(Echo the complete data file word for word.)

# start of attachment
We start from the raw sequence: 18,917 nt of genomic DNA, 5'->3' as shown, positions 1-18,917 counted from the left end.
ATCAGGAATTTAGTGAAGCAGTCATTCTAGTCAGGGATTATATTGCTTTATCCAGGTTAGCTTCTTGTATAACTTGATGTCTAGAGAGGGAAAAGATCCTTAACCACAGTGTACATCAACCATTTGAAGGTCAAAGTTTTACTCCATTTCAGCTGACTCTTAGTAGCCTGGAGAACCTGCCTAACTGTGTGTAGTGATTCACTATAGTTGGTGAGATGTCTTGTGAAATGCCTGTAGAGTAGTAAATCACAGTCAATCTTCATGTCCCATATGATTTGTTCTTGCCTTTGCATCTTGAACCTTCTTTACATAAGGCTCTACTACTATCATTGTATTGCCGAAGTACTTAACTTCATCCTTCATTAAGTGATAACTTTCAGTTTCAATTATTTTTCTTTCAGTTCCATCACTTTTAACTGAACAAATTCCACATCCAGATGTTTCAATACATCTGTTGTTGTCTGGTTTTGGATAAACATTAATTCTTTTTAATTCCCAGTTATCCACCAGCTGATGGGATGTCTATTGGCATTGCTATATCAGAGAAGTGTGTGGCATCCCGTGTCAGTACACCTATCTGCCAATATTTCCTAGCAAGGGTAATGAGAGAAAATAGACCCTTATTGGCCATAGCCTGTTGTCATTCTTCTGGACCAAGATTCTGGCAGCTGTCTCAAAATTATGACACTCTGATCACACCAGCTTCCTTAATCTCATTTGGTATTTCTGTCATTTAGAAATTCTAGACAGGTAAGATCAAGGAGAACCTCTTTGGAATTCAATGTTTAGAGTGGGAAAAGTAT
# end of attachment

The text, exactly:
We start from the raw sequence: 18,917 nt of genomic DNA, 5'->3' as shown, positions 1-18,917 counted from the left end.
ATCAGGAATTTAGTGAAGCAGTCATTCTAGTCAGGGATTATATTGCTTTATCCAGGTTAGCTTCTTGTATAACTTGATGTCTAGAGAGGGAAAAGATCCTTAACCACAGTGTACATCAACCATTTGAAGGTCAAAGTTTTACTCCATTTCAGCTGACTCTTAGTAGCCTGGAGAACCTGCCTAACTGTGTGTAGTGATTCACTATAGTTGGTGAGATGTCTTGTGAAATGCCTGTAGAGTAGTAAATCACAGTCAATCTTCATGTCCCATATGATTTGTTCTTGCCTTTGCATCTTGAACCTTCTTTACATAAGGCTCTACTACTATCATTGTATTGCCGAAGTACTTAACTTCATCCTTCATTAAGTGATAACTTTCAGTTTCAATTATTTTTCTTTCAGTTCCATCACTTTTAACTGAACAAATTCCACATCCAGATGTTTCAATACATCTGTTGTTGTCTGGTTTTGGATAAACATTAATTCTTTTTAATTCCCAGTTATCCACCAGCTGATGGGATGTCTATTGGCATTGCTATATCAGAGAAGTGTGTGGCATCCCGTGTCAGTACACCTATCTGCCAATATTTCCTAGCAAGGGTAATGAGAGAAAATAGACCCTTATTGGCCATAGCCTGTTGTCATTCTTCTGGACCAAGATTCTGGCAGCTGTCTCAAAATTATGACACTCTGATCACACCAGCTTCCTTAATCTCATTTGGTATTTCTGTCATTTAGAAATTCTAGACAGGTAAGATCAAGGAGAACCTCTTTGGAATTCAATGTTTAGAGTGGGAAAAGTAT